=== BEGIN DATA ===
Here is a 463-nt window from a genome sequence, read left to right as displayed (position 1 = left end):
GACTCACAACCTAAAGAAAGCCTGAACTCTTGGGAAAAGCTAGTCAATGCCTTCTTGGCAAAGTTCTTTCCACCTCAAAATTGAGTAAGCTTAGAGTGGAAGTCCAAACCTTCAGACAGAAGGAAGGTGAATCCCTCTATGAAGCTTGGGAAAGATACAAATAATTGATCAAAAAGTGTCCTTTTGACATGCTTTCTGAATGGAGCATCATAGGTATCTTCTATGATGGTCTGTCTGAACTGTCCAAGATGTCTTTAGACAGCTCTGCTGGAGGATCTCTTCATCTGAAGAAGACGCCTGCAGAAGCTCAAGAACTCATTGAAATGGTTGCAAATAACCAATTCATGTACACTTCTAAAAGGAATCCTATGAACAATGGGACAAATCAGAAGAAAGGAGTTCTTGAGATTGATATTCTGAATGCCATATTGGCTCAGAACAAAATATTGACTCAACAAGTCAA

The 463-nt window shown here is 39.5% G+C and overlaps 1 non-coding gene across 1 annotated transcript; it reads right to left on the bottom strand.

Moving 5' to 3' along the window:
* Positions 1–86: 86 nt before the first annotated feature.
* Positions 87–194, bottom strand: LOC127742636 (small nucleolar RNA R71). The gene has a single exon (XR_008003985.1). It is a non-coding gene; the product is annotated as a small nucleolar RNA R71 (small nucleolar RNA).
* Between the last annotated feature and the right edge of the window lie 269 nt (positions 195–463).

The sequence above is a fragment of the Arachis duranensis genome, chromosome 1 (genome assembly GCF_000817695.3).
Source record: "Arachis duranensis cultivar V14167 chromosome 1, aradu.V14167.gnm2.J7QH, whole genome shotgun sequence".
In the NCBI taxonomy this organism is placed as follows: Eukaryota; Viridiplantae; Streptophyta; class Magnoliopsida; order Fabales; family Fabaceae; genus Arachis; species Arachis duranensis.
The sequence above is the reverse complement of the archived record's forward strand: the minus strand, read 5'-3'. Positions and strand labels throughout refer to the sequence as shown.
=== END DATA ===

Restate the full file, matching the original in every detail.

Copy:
Here is a 463-nt window from a genome sequence, read left to right as displayed (position 1 = left end):
GACTCACAACCTAAAGAAAGCCTGAACTCTTGGGAAAAGCTAGTCAATGCCTTCTTGGCAAAGTTCTTTCCACCTCAAAATTGAGTAAGCTTAGAGTGGAAGTCCAAACCTTCAGACAGAAGGAAGGTGAATCCCTCTATGAAGCTTGGGAAAGATACAAATAATTGATCAAAAAGTGTCCTTTTGACATGCTTTCTGAATGGAGCATCATAGGTATCTTCTATGATGGTCTGTCTGAACTGTCCAAGATGTCTTTAGACAGCTCTGCTGGAGGATCTCTTCATCTGAAGAAGACGCCTGCAGAAGCTCAAGAACTCATTGAAATGGTTGCAAATAACCAATTCATGTACACTTCTAAAAGGAATCCTATGAACAATGGGACAAATCAGAAGAAAGGAGTTCTTGAGATTGATATTCTGAATGCCATATTGGCTCAGAACAAAATATTGACTCAACAAGTCAA

The 463-nt window shown here is 39.5% G+C and overlaps 1 non-coding gene across 1 annotated transcript; it reads right to left on the bottom strand.

Moving 5' to 3' along the window:
* Positions 1–86: 86 nt before the first annotated feature.
* Positions 87–194, bottom strand: LOC127742636 (small nucleolar RNA R71). The gene has a single exon (XR_008003985.1). It is a non-coding gene; the product is annotated as a small nucleolar RNA R71 (small nucleolar RNA).
* Between the last annotated feature and the right edge of the window lie 269 nt (positions 195–463).

The sequence above is a fragment of the Arachis duranensis genome, chromosome 1 (genome assembly GCF_000817695.3).
Source record: "Arachis duranensis cultivar V14167 chromosome 1, aradu.V14167.gnm2.J7QH, whole genome shotgun sequence".
In the NCBI taxonomy this organism is placed as follows: Eukaryota; Viridiplantae; Streptophyta; class Magnoliopsida; order Fabales; family Fabaceae; genus Arachis; species Arachis duranensis.
The sequence above is the reverse complement of the archived record's forward strand: the minus strand, read 5'-3'. Positions and strand labels throughout refer to the sequence as shown.